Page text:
Moving beyond pushing pixels and designing under sea level with our iceberg.
“For those working in UX through the past several years, the shift from desktop to mobile has seemed a major event. No longer are our devices clearly situated. Instead they travel with us. Technology is now an appendage—always available in every moment of time, anywhere. (according to Holtzblatt & Beyer, 2017). The shift has forced changes to the way we design. We must cater for shallower engagement, support tasks across multiple devices, pare down UIs for smaller screens, and support touch-based manipulation.”
Gerry Gaffney a.k.a. /gerrygaffney | @gerrygaffney ~ Journal of Usability Studies 12.3 ★
Screen-sizes are not the driving force for designers. Humans are.
“I’ve read many articles lately that tell us the new iPhone 6 series will force all of us to change the way we approach UI design for mobile phones. Well, it may for designers who still focus only on iOS and pretend the rest of the world does not exist. But large-screen, portable devices have been around for a long time, and those of us who design for every platform have been considering them in our designs since at least 2011. In fact, larger, touchscreen, handheld devices were available as far back as the Apple Newton, with its 5.25-inch screen. So far in 2014, about a third of all the smartphones sold have screens that are over 5 inches on the diagonal – even before Apple got on the large-screen bandwagon. Not just worldwide sales either. Even in the US, large-screen phones are a huge force, so you can use information about how people use them today.”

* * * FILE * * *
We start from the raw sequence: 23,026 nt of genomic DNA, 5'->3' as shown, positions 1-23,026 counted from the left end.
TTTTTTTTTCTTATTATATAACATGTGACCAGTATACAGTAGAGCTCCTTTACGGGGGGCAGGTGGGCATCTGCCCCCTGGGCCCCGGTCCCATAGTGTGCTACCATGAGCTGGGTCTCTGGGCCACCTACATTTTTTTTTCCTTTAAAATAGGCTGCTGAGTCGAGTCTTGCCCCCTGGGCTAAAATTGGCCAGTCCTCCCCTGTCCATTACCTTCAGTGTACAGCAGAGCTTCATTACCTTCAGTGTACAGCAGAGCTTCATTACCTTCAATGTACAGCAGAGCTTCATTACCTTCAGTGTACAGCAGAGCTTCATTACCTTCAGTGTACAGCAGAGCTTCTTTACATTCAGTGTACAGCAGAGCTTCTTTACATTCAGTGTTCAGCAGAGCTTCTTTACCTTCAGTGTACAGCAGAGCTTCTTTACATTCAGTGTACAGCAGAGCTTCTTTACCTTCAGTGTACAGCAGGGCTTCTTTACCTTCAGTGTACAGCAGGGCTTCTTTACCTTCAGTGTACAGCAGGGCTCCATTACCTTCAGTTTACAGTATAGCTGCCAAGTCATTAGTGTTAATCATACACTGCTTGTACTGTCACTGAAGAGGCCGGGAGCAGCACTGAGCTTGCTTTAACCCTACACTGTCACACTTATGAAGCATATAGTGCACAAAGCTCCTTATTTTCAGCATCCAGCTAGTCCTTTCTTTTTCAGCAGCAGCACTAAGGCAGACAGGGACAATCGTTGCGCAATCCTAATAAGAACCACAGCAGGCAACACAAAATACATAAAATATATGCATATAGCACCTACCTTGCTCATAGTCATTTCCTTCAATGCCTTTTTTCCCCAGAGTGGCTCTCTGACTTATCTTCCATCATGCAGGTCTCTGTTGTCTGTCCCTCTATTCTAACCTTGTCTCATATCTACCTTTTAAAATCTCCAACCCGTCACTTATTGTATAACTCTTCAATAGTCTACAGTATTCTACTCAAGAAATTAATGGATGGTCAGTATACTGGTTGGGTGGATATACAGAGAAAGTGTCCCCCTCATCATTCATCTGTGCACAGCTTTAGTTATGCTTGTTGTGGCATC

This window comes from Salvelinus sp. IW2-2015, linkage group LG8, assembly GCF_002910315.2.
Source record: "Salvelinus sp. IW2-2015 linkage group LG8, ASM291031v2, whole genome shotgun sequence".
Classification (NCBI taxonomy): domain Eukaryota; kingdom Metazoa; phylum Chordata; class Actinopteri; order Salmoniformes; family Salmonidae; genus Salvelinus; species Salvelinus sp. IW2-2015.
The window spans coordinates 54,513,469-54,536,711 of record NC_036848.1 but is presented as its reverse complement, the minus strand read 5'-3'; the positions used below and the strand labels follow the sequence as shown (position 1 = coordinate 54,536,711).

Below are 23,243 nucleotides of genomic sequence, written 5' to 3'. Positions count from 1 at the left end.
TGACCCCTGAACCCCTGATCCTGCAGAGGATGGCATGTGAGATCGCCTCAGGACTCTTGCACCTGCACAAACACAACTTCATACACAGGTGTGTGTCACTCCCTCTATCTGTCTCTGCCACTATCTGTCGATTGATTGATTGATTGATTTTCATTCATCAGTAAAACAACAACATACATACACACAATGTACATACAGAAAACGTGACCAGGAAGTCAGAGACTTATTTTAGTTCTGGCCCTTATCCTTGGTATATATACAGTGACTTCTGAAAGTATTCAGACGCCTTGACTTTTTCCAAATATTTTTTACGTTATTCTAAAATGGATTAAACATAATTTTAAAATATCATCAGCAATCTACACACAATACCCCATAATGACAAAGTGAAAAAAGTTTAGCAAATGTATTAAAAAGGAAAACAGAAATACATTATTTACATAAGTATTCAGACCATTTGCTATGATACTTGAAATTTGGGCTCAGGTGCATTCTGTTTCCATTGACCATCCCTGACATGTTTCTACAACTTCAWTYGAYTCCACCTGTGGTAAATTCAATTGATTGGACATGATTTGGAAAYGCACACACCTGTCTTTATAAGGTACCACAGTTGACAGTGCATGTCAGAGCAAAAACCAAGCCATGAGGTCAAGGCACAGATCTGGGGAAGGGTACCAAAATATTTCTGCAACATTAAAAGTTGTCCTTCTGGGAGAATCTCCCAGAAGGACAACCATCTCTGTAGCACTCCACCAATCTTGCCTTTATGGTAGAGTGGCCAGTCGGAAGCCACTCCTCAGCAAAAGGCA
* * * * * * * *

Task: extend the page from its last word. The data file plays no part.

(Steven Hoober ~ UXmatters)